Happy Bride: How I Dumped the Wedding Industry

Sarah Schacht
8 min readMay 29, 2016
An image of the groom and bride.

Anyone I’m working with on planning our wedding says the same thing, “You seem really calm about this.” They’re right. I am. But in the earliest stages of planning my wedding to my longtime boyfriend and now fiance, I was stressed. And it was all because I had a budget that was less than a third of the average American wedding and, unfortunately, I’d interacted with wedding industry.

I walked out in tears, an hour into a wedding show. My eyes welled up after talking with dozens of vendors, only to find their prices as steep as their condescension. $4,000 photographers, venues that bait-and-switched on pricing, several thousand dollar cakes, wedding boutiques that body-shamed and price-gouged, and a whole industry that seemed to enjoy making me feel like crap for being a middle-class, size 14 bride who, after years of wanting to get married but not being able to (thanks, USCIS database errors), was finally getting married. I almost convinced my fiance to elope, just to avoid plunging us into debt on a wedding. But that didn’t feel right. It wasn’t what we wanted. I wasn’t about to be bullied into financial burden or a wedding that didn’t honor our love or our families.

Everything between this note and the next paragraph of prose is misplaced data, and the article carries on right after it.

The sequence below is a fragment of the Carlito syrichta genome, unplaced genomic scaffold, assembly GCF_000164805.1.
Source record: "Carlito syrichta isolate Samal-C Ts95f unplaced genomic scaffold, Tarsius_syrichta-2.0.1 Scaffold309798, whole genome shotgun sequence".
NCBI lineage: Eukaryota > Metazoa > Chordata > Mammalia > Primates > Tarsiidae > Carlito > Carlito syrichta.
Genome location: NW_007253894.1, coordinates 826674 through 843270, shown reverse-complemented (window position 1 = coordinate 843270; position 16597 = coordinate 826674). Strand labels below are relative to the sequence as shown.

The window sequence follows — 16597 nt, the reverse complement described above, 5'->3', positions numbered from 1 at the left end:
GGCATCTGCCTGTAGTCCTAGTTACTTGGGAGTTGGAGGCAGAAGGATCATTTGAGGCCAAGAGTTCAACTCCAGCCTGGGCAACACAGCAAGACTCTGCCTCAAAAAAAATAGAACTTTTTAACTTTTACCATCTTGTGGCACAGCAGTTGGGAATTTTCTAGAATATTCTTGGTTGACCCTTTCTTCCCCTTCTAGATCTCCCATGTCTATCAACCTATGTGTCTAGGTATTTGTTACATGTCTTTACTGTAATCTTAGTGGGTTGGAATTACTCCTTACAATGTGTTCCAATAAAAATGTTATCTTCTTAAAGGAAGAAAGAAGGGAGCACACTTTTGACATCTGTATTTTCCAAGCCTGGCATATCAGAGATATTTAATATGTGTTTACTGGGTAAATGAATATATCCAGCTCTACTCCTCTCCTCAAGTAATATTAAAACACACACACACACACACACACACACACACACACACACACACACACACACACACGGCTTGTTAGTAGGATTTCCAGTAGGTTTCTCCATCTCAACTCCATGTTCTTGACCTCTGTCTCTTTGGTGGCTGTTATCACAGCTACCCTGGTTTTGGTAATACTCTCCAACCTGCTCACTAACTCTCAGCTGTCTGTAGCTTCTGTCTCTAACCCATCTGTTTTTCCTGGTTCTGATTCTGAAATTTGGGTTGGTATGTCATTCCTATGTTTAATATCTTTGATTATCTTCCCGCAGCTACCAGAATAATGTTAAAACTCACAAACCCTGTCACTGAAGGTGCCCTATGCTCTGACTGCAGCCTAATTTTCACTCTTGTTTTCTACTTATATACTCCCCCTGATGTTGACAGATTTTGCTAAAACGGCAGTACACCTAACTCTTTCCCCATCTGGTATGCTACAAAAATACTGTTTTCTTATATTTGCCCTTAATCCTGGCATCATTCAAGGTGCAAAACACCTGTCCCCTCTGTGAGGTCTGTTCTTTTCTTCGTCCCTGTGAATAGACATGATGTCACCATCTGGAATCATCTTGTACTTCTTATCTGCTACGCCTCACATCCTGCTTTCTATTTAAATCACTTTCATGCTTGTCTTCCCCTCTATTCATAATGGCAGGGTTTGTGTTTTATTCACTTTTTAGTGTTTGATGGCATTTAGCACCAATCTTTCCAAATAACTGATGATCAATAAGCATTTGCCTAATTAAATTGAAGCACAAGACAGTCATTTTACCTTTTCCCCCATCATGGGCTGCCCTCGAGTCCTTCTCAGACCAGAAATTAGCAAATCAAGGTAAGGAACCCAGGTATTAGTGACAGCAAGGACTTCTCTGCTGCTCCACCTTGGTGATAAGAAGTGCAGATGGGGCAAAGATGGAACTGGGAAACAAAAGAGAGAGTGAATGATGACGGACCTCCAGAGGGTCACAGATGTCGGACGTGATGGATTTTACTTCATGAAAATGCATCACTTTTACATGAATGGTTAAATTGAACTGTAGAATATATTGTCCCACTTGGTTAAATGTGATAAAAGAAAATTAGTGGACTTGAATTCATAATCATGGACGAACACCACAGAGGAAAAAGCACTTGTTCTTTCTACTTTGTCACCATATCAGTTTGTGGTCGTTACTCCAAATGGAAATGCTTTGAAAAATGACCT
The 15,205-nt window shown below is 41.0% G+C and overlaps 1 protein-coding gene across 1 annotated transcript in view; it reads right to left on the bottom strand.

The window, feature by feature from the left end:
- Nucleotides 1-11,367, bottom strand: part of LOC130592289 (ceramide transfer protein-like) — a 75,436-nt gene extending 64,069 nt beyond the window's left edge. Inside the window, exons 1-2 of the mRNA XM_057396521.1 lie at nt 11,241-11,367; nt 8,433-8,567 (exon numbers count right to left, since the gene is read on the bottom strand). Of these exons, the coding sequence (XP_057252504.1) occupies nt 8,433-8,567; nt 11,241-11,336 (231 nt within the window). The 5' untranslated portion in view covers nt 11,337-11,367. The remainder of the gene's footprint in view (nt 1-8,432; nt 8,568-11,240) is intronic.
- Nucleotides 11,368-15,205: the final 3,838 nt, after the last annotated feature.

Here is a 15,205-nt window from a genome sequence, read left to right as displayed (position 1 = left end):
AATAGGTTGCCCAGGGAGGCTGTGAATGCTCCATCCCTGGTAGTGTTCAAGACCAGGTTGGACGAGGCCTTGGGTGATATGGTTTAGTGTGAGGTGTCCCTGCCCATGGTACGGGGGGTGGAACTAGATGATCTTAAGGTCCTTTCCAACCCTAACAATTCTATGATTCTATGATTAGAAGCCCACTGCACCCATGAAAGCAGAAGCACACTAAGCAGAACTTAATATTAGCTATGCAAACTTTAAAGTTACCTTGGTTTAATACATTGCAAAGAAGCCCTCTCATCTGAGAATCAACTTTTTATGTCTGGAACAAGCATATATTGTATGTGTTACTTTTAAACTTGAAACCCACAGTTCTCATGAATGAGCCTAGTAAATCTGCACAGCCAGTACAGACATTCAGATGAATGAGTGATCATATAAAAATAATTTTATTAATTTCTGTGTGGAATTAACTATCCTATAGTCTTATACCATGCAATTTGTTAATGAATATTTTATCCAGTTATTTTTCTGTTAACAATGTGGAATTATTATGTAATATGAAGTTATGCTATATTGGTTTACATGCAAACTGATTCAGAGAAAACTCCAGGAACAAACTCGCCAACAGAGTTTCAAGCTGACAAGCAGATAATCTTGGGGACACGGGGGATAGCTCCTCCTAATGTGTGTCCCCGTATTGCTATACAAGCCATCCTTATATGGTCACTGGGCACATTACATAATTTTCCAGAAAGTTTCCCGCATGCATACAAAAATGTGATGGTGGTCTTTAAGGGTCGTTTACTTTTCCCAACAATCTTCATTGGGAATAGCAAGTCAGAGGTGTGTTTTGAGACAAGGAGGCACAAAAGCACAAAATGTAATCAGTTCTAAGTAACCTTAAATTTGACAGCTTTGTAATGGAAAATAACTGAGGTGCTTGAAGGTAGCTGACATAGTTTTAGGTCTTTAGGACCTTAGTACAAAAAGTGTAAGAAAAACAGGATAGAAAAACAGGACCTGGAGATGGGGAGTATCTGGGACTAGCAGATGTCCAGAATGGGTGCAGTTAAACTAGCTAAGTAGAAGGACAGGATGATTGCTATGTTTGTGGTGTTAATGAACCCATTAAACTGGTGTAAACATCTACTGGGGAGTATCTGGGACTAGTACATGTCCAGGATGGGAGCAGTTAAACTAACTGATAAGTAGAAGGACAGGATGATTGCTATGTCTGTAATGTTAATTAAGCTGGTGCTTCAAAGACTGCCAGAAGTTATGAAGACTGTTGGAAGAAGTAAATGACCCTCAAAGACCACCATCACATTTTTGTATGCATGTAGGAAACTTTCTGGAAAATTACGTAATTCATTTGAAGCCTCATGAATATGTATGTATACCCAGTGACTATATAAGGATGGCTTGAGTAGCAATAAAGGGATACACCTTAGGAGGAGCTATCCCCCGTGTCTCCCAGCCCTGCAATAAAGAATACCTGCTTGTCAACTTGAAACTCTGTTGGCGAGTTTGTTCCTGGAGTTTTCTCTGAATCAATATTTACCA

So, I dumped the wedding industrial complex. My wedding wasn’t the problem, the vendors and wedding venues were. Fortunately, I founded and ran conferences as a nonprofit executive director, creating big-scale, fun events on small scale budgets. So, I went back to who I was, not what people thought I should be as a bride. As a result, I’m saving us tons of money while taking joy in planning our wedding — all without going bridezilla.

Here’s how I’m building our wedding with apps, creativity, style, and a fierce adherence to budget. You can, too.

Everything is À la Carte

  • Decouple venue from everything else. Venue+catering=rip off. The venue will probably a compromise on food quality and quantity, since they’re probably upcharging on food to increase profitability and pay for staffing. We selected a nonprofit’s venue in Seattle, Center for Wooden Boats, because of it’s lovely venue on Lake Union but…



Sarah Schacht

Decade+ in #opengov, civic tech, & open data innovation. Surfer. Accidental #FoodSafety advocate/data standard expert. Author. #MeToo